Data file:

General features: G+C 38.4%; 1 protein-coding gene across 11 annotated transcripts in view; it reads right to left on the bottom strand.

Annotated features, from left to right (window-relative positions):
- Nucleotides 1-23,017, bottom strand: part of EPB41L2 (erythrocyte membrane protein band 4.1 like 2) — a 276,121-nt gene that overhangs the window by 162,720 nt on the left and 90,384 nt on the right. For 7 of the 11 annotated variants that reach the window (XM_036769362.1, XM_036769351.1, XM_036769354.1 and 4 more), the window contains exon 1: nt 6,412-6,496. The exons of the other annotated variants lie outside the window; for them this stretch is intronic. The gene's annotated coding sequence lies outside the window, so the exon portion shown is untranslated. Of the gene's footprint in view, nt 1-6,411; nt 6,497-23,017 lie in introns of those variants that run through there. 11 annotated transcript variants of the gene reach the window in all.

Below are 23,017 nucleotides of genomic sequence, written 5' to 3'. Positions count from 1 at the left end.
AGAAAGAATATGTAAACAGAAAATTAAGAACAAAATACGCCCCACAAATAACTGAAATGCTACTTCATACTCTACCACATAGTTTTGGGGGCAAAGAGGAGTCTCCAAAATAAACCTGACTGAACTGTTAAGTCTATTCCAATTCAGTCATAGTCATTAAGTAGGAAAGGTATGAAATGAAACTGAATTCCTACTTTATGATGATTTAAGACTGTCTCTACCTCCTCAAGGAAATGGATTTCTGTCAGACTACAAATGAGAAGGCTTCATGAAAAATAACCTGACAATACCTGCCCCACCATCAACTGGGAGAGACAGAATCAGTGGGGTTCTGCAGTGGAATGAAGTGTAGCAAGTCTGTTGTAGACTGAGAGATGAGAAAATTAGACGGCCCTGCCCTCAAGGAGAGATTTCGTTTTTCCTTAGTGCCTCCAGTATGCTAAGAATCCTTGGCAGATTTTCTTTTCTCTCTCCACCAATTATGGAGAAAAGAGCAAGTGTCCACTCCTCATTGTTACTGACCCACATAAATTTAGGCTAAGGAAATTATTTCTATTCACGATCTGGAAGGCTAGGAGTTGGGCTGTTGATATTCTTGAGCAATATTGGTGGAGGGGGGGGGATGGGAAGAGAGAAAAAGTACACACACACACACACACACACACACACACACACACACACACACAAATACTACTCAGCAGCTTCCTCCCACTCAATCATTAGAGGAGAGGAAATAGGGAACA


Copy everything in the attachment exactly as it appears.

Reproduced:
General features: G+C 38.4%; 1 protein-coding gene across 11 annotated transcripts in view; it reads right to left on the bottom strand.

Annotated features, from left to right (window-relative positions):
- Nucleotides 1-23,017, bottom strand: part of EPB41L2 (erythrocyte membrane protein band 4.1 like 2) — a 276,121-nt gene that overhangs the window by 162,720 nt on the left and 90,384 nt on the right. For 7 of the 11 annotated variants that reach the window (XM_036769362.1, XM_036769351.1, XM_036769354.1 and 4 more), the window contains exon 1: nt 6,412-6,496. The exons of the other annotated variants lie outside the window; for them this stretch is intronic. The gene's annotated coding sequence lies outside the window, so the exon portion shown is untranslated. Of the gene's footprint in view, nt 1-6,411; nt 6,497-23,017 lie in introns of those variants that run through there. 11 annotated transcript variants of the gene reach the window in all.

Below are 23,017 nucleotides of genomic sequence, written 5' to 3'. Positions count from 1 at the left end.
AGAAAGAATATGTAAACAGAAAATTAAGAACAAAATACGCCCCACAAATAACTGAAATGCTACTTCATACTCTACCACATAGTTTTGGGGGCAAAGAGGAGTCTCCAAAATAAACCTGACTGAACTGTTAAGTCTATTCCAATTCAGTCATAGTCATTAAGTAGGAAAGGTATGAAATGAAACTGAATTCCTACTTTATGATGATTTAAGACTGTCTCTACCTCCTCAAGGAAATGGATTTCTGTCAGACTACAAATGAGAAGGCTTCATGAAAAATAACCTGACAATACCTGCCCCACCATCAACTGGGAGAGACAGAATCAGTGGGGTTCTGCAGTGGAATGAAGTGTAGCAAGTCTGTTGTAGACTGAGAGATGAGAAAATTAGACGGCCCTGCCCTCAAGGAGAGATTTCGTTTTTCCTTAGTGCCTCCAGTATGCTAAGAATCCTTGGCAGATTTTCTTTTCTCTCTCCACCAATTATGGAGAAAAGAGCAAGTGTCCACTCCTCATTGTTACTGACCCACATAAATTTAGGCTAAGGAAATTATTTCTATTCACGATCTGGAAGGCTAGGAGTTGGGCTGTTGATATTCTTGAGCAATATTGGTGGAGGGGGGGGGATGGGAAGAGAGAAAAAGTACACACACACACACACACACACACACACACACACACACACACACAAATACTACTCAGCAGCTTCCTCCCACTCAATCATTAGAGGAGAGGAAATAGGGAACA